Effects of infectious mononucleosis and HLA-DRB1*15 in multiple sclerosis

Research output: Contribution to journalJournal articleResearchpeer-review

T.R. Nielsen, K. Rostgaard, J. Askling, R. Steffensen, A. Oturai, C. Jersild, N. Koch-Henriksen, P.S. Sorensen, H. Hjalgrim

BACKGROUND: Both human leukocyte antigen (HLA)-DRB1*15 and Epstein-Barr virus infection presenting as infectious mononucleosis (IM) are recognized as risk factors for multiple sclerosis (MS). However, their combined effect and possible interaction on MS risk is not known. OBJECTIVE: To assess the association between HLA-DRB1*15 and risk of MS in persons with and without IM. METHODS: We compared the prevalence of DRB1*15 in MS patients with (n = 76) and without (n = 1,836) IM with the corresponding distributions in blood donors with (n = 62) and without (n = 484) IM histories. This allowed us to estimate the relative risk of MS associated with DRB1*15 in the presence and absence, respectively, of previous IM. We then estimated the interaction between DRB1*15 and IM as the ratio of the two individual odds ratios. RESULTS: In IM-naive individuals, DRB1*15 carried a 2.4-fold (95% confidence interval [CI], 2.0-3.0) increased MS risk. In contrast, among persons with IM history, DRB1*15 was associated with a 7.0-fold (95% CI, 3.3-15.4) increased MS risk. Thus, the MS risk conferred by HLA-DRB1*15 was 2.9 (95% CI, 1.3-6.5)-fold stronger in the presence than in the absence of IM. Combined with previous results, this result indicates that DRB1*15-positive persons with a history of IM may be at a 10.0-fold (95% CI, 6.0-17.9) increased risk of MS compared with persons who are DRB1*15 and IM-naive. CONCLUSION: DRB1*15 and IM may act in synergy causing MS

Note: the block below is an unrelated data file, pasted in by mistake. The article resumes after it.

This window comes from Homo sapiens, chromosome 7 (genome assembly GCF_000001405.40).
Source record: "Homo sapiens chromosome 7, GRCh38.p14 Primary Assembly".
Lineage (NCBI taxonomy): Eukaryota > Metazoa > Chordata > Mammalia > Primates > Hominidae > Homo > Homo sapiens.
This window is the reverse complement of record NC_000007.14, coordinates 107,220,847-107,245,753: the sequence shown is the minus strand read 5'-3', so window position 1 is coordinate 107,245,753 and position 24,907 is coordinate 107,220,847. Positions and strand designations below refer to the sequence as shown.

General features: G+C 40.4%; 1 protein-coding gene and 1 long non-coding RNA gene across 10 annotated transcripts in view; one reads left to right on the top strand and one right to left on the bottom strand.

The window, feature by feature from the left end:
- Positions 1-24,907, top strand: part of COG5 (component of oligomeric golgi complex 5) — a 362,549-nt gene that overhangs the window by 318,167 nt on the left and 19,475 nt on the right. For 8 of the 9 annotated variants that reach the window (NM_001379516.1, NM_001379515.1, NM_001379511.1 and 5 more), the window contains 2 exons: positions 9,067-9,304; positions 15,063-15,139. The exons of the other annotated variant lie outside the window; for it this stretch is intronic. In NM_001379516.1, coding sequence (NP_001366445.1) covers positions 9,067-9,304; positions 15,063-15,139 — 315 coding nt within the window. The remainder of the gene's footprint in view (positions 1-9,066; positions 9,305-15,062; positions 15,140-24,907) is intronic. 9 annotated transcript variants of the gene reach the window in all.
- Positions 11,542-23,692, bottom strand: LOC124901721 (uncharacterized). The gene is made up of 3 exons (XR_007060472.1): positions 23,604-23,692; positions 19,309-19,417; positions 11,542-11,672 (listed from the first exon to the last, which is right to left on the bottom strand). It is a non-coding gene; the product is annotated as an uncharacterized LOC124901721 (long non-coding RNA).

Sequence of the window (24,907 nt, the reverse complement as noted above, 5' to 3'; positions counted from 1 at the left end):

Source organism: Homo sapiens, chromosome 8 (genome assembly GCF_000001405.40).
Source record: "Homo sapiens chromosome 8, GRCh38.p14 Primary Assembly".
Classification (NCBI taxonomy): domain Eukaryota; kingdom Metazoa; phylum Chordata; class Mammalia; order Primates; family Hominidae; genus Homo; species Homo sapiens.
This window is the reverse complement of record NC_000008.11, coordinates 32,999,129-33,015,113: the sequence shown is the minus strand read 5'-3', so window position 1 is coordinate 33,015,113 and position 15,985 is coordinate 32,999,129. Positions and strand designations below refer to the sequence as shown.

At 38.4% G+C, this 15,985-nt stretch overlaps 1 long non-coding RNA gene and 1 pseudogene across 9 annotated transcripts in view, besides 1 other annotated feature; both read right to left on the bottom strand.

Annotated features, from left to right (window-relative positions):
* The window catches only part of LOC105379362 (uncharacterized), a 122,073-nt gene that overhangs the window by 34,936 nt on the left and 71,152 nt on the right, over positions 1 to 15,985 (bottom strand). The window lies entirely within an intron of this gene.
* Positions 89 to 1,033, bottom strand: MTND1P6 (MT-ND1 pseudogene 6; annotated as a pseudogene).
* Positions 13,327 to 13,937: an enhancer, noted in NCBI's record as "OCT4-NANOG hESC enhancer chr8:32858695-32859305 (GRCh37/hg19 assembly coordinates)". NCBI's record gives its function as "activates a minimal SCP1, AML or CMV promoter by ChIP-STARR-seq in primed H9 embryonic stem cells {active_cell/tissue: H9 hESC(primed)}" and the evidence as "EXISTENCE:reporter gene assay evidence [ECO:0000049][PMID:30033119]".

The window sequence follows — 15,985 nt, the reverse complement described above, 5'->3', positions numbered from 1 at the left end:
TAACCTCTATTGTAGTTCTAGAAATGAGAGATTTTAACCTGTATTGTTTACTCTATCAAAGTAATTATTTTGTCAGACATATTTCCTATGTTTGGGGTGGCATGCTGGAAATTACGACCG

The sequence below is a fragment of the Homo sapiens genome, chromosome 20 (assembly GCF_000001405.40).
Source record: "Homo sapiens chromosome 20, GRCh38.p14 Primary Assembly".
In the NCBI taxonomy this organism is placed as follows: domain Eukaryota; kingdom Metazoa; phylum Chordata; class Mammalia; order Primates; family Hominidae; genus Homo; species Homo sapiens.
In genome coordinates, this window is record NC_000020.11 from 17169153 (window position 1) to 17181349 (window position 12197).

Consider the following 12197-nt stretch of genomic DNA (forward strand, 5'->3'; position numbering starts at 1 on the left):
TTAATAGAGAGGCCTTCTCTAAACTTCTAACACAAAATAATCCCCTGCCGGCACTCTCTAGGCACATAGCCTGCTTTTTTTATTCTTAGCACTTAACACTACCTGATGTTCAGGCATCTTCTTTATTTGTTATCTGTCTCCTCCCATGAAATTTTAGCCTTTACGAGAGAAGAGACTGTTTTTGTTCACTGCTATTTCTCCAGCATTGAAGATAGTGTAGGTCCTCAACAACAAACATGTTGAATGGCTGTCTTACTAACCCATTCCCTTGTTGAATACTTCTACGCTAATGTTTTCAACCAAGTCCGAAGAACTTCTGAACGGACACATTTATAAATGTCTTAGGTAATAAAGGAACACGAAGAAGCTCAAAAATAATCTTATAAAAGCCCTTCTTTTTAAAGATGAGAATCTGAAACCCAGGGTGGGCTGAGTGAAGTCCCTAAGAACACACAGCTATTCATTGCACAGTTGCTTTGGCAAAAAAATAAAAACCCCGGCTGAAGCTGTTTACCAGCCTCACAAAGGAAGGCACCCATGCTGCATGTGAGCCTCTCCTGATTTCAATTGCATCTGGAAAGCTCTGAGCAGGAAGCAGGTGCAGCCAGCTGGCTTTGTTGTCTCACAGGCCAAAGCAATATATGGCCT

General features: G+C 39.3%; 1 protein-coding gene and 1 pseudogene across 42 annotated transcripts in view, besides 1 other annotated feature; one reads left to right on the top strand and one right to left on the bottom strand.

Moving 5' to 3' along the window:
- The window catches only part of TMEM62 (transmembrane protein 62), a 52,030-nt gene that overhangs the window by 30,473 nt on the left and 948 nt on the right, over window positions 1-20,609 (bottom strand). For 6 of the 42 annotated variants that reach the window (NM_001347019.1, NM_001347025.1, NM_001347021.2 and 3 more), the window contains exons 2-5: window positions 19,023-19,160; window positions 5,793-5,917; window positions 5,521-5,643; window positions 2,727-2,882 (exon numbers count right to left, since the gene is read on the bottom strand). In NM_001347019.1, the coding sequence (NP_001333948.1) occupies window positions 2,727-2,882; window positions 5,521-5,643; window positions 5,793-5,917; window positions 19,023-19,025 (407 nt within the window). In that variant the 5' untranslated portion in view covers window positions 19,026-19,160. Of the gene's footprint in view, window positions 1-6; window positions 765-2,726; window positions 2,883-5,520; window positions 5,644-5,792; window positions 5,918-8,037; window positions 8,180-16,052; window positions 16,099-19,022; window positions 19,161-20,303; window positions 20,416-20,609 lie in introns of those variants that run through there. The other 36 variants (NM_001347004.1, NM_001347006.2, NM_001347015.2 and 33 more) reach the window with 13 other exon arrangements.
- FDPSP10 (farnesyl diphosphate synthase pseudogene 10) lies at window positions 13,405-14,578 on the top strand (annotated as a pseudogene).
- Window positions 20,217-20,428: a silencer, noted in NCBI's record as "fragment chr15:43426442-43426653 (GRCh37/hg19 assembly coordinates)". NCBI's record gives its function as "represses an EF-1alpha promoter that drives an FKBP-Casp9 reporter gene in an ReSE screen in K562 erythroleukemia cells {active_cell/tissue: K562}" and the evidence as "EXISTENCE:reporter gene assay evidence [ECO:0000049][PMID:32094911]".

Udgivelsesdato: 2009/4
Original languageEnglish
JournalMultiple Sclerosis
Issue number4
Pages (from-to)431-436
Number of pages5
Publication statusPublished - 2009

ID: 19662840